By Alex Auerbach, BSBA Business Management Candidate
Anybody involved in working in sports knows that it is an extremely thrilling, fast-paced work environment that can be highly stressful and also highly rewarding. It is also extremely hard to get into for someone who is not an athlete. I am one of a privileged few to have the opportunity to work in the NFL as an intern. This is a major step towards my goal of becoming a football coach or general manager.
Because of the lifestyle of the employees of the NFL, and the value of the organizations, the selection process is time consuming and in-depth. It began in early January, when I mailed a resume to all 32 NFL teams. A number of teams never responded to the letter or resume I sent, others responded by saying there were no positions. After two months, in early March, I began receiving phone calls from the Buffalo Bills, Cleveland Browns, New England Patriots, Indianapolis Colts, and the St. Louis Rams. The first time they called, they were looking for professional responses to simple questions – When would you be willing to start? Can you do it for college credit? Who would you like to meet when you get here? Do you consider yourself a hard worker?
Then they waited another month, and in early April, I was told by the New England Patriots, the Indianapolis Colts, and the Cleveland Browns that I had not been selected or they were no longer taking interns because of a coaching change. I was also told that I had phone interviews with the Bills and Rams. Around this same time, I was fortunate enough to meet a man who knew the owner of the Rams very well, and was able to get a recommendation for him, which put me a notch above other applicants, since the evaluators at the Rams had a connection to someone who could give them personal feedback about who I was. After the phone interview, I was told I would be contacted again and informed about whether or not I was chosen. Both teams ended up calling for follow-up interviews, only to be mailed a letter the day after from the Buffalo Bills telling me I was not the intern they were looking for. This left me with the Rams. In the beginning of May, I received a voicemail, telling me I was selected as the intern for the Rams, and explaining the process.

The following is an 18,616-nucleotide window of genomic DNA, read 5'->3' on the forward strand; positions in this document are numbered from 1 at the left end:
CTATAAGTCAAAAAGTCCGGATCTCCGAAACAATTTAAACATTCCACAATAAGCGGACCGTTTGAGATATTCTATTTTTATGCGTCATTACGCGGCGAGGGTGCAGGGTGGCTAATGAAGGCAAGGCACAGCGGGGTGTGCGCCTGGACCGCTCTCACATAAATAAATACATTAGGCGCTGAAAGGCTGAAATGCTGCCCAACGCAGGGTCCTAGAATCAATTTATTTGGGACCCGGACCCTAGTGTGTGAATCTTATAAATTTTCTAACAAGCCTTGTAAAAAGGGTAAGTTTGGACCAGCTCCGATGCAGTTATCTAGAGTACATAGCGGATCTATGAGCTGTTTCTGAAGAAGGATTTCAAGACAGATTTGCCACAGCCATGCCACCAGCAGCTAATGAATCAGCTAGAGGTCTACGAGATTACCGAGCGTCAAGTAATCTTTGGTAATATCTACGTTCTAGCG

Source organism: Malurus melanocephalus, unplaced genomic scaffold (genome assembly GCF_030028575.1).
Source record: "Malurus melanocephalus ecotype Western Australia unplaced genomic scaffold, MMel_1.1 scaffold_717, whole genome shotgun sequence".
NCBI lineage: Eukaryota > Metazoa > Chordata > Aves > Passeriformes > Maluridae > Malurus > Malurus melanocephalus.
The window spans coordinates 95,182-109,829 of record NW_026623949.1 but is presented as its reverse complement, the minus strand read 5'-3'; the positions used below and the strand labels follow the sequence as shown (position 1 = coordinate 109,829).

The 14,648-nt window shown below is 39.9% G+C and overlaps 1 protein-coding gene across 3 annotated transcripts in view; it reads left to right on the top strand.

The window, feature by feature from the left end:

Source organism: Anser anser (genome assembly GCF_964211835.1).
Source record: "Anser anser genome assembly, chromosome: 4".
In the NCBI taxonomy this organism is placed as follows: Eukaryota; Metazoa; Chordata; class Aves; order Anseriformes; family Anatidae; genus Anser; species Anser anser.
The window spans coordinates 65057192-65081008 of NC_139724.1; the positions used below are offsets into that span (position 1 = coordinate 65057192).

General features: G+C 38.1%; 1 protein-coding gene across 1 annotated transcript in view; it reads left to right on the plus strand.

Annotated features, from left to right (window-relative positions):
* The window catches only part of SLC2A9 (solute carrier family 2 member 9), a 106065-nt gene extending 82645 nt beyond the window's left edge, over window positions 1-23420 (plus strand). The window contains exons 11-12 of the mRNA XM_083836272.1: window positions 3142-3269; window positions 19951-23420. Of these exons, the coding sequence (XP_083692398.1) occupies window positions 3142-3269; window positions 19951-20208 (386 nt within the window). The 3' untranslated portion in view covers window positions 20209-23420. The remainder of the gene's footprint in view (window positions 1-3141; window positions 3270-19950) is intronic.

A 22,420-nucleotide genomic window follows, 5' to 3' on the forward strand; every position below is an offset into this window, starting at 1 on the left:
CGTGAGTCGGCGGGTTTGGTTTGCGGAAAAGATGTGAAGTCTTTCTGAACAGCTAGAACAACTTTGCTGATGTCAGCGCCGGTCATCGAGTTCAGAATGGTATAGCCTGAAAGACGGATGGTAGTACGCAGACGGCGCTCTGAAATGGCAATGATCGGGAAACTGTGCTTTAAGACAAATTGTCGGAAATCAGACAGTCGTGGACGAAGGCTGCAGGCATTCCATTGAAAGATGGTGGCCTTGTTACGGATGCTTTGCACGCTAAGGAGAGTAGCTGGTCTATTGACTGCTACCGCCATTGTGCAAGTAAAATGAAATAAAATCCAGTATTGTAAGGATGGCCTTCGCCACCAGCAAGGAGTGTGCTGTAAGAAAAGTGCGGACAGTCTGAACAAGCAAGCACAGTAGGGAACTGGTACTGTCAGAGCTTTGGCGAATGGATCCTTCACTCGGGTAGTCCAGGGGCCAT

The Rams had over 800 applicants from all levels of football. After a month, they had narrowed it down to a final 20 to interview via phone, in early April. They then scaled the people’s responses and took into consideration their recommendations (this is where knowing someone at the organization helped considerably). They then conducted follow-up interviews with the final five people, knowing that three would be selected. Of the five, two had not graduated college and three had, and everyone knew someone within the organization. They explained that the purpose of the delay was to indeed make us more nervous and, had any of us called to follow up on our interview, we would have been told that we weren’t selected, because they did not want anyone to checking in or naggin. Ultimately, they selected three interns, one for the summer (me) and two graduates for the season.
I expect to do everything asked of me, but some described duties include learning how to manage the salary cap with management, writing newspaper articles to be published, producing flyers or marketing campaigns, working on scouting reports, and other office-related duties.
This internship will put me on another platform once it comes time to looking for jobs in football after graduation. However, the most important thing I learned was that the NFL works like other businesses – it is important to network and market yourself so that you can be the ideal candidate and have support to back any claims you or someone else may make about who you are.